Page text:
Juneau School District has a lot of new faces this year that are leading schools and teaching students.
The district has several new teachers, many of whom come from outside Juneau. There also are a few new classified staff and district-wide employees. District communications manager Kristin Bartlett said there are more than 400 teachers in the district and 780 employees total. She said that many new hires isn't unusual for an employer that large.
"It's definitely due to people moving and retiring," she said.
One of the many new faces is that of Dan Larson, the principal at Thunder Mountain High School. Larson is beginning his 17th year as an administrator, coming most recently from Lincoln, Neb. Larson started his teaching career in Dallas, after working at a juvenile reformatory. He started college as a biology major, but found a passion for working with youth. That escalated later as he felt like he wanted to do more for students and went into administration.
"I basically wanted to move to Alaska 30 years ago when I graduated from college," he said. "I had two friends from college that were coming to Fairbanks to a career fair."
However, he landed a job in Dallas before the career fair. Larson said he considers himself an avid outdoorsman and it was his lifelong dream to move to Alaska. He's also looking forward to milder winters than in Nebraska, where winters can be harsh, he said.
"I've been really just touched by the friendship and camaraderie offered by community members in regard to befriending me and my daughter," Larson said.
Larson said he is inspired by the students at Thunder Mountain.
"The kids are awesome," he said. "I think the one message I would send to the Juneau community is that you've got some awesome kids. You've got some kids with some strong social skills."
He said many students looked him in the eye, shook his hand and welcomed him to the school.
"My outlook is optimistic," Larson said. "We have all the ingredients we need to do whatever we set up as goals to making achievements."
New Juneau-Douglas High School Principal Ryan Alsup also holds a positive outlook on the school year.
"For the first couple days of meeting with the kids and the faculty, I've got a very positive outlook," he said.
Alsup came from Castle Rock, Colo., because his family wanted to move here. Once he toured the community, he knew it was a place he wanted to be. Alsup said many of the concepts and practices going on in the high school are ahead of the curve in many ways compared to other parts of the country.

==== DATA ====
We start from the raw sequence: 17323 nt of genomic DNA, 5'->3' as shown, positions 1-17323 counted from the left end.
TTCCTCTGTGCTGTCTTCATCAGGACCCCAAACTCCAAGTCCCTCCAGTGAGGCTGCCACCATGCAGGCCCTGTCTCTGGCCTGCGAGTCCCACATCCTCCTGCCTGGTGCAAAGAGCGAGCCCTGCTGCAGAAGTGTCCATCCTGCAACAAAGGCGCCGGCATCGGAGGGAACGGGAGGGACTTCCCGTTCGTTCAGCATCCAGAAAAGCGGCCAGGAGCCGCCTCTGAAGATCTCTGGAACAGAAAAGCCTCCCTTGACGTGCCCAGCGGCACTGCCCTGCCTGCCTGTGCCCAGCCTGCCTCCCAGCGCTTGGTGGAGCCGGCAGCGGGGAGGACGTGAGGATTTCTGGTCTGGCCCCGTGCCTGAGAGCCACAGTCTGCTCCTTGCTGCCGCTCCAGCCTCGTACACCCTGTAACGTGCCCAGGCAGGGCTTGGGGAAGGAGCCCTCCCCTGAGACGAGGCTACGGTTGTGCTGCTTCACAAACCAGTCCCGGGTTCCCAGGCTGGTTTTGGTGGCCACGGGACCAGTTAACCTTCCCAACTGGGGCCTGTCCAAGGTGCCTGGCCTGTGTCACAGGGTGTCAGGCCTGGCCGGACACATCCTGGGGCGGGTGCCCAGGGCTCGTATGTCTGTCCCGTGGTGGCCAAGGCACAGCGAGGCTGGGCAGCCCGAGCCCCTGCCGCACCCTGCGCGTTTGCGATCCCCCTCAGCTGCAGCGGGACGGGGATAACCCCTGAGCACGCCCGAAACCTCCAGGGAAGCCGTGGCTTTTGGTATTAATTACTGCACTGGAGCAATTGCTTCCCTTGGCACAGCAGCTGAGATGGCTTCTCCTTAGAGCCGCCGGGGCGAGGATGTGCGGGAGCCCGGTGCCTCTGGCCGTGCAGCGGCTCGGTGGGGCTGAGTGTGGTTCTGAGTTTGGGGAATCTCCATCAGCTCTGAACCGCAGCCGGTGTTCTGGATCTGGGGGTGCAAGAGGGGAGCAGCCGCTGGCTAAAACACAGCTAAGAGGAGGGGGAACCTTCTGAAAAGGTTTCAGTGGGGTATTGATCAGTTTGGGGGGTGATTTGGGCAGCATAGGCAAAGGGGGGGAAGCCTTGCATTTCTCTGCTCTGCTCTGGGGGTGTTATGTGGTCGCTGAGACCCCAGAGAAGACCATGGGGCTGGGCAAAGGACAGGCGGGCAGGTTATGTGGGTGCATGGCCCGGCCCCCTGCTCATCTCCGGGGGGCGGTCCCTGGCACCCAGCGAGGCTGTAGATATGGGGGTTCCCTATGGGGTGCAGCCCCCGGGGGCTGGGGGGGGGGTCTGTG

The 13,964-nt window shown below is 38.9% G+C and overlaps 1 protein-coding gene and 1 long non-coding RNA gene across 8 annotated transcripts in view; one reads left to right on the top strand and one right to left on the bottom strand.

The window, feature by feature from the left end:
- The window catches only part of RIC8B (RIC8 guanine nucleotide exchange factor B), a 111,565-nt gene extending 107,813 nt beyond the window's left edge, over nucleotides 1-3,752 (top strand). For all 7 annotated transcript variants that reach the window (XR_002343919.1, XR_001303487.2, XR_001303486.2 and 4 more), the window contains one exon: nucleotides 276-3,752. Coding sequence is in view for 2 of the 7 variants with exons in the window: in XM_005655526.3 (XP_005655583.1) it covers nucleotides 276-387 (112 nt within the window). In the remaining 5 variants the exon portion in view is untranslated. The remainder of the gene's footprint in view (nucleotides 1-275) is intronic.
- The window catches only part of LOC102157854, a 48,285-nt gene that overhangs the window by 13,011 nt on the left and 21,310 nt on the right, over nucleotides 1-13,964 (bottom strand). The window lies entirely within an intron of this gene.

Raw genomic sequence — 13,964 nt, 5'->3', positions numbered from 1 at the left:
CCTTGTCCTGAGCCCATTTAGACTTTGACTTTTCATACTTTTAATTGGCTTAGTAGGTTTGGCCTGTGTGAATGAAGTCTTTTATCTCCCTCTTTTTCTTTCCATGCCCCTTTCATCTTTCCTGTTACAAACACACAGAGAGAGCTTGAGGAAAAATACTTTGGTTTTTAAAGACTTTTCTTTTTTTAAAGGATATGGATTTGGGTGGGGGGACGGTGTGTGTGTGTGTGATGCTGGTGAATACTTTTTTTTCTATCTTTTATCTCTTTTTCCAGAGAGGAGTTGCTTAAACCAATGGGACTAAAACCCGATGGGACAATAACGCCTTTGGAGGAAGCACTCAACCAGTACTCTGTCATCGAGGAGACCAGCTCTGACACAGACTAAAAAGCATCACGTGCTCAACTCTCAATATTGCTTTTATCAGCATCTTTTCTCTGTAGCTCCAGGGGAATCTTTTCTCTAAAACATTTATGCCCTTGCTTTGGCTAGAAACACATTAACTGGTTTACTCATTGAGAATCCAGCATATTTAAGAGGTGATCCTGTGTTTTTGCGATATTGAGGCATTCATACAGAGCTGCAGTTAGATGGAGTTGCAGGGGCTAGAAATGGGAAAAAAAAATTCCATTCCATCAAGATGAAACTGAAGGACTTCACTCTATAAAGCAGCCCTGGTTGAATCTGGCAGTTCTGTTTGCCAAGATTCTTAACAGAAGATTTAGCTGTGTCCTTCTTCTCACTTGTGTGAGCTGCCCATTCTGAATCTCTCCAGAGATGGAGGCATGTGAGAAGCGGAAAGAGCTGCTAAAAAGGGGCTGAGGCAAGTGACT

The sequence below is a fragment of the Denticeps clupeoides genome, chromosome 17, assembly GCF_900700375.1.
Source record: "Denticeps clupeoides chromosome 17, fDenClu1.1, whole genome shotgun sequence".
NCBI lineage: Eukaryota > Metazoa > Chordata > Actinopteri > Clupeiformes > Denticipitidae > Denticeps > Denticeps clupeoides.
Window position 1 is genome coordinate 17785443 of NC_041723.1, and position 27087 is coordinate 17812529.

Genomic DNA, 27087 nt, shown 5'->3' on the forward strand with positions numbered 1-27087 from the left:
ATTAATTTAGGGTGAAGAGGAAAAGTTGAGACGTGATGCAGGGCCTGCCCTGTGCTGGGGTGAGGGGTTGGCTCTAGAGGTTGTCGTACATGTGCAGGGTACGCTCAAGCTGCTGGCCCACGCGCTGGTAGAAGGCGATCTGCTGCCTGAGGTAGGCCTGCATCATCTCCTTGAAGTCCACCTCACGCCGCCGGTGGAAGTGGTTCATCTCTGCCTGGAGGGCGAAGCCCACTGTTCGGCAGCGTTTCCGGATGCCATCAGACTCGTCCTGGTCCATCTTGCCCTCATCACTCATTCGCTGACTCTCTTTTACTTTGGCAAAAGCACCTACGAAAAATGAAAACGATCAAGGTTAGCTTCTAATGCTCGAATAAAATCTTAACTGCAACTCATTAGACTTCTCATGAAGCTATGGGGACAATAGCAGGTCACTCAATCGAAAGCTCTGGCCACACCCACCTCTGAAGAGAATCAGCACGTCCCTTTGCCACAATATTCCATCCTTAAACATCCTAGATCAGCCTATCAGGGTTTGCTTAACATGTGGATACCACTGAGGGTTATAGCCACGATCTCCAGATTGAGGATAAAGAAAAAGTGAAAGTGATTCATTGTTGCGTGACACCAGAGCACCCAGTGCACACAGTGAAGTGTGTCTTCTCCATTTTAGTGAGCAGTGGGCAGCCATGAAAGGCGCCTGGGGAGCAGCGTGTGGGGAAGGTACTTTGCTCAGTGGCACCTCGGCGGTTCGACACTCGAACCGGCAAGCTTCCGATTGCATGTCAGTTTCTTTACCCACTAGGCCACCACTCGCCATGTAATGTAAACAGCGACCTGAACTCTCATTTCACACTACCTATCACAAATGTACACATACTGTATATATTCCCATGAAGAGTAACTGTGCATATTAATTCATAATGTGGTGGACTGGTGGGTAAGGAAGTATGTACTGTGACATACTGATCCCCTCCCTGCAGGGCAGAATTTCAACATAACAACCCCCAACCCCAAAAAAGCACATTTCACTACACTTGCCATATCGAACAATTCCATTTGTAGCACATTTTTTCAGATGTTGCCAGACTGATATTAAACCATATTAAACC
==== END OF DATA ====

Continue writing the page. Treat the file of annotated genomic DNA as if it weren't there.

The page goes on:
"The educational philosophy and things we have and use here," he said. "The AVID (college readiness) program is a district initiative I definitely wanted to be a part of."
Alsup went into teaching because he always knew he wanted to be in the education field.
"I wanted to make a difference with kids," Alsup said.
Alsup was an assistant principal for the last four years in Colorado and oversaw programs like Advanced Placement, English as a Second Language, Alternative Education and Special Education.
Elizabeth Kent is a new fourth-grade teacher at Mendenhall River who grew up in Coeur d'Alene, Idaho. She followed her mother's footsteps into education, but also was drawn to Alaska.
Kent went to school at the University of Alaska Southeast, lived in Fairbanks for nine years and spent her summers working in rural Alaska villages. She previously taught in Juneau during her student teaching.
"The (program) was a great program," she said. "Leaving the program, I felt like they covered a lot of things I've incorporated into my teaching. I worked at Glacier Valley and they were amazing teachers. I felt like it was a great district to work in because of the teachers that are here."
Kent is looking forward to collaborating with the teachers at Mendenhall and is excited to work with two other new teachers at that school.
"It seems like there's a lot of changes going through, but it seems like they are all really positive," she said.
Sarah Day can be contacted at 523-2279 or firstname.lastname@example.org
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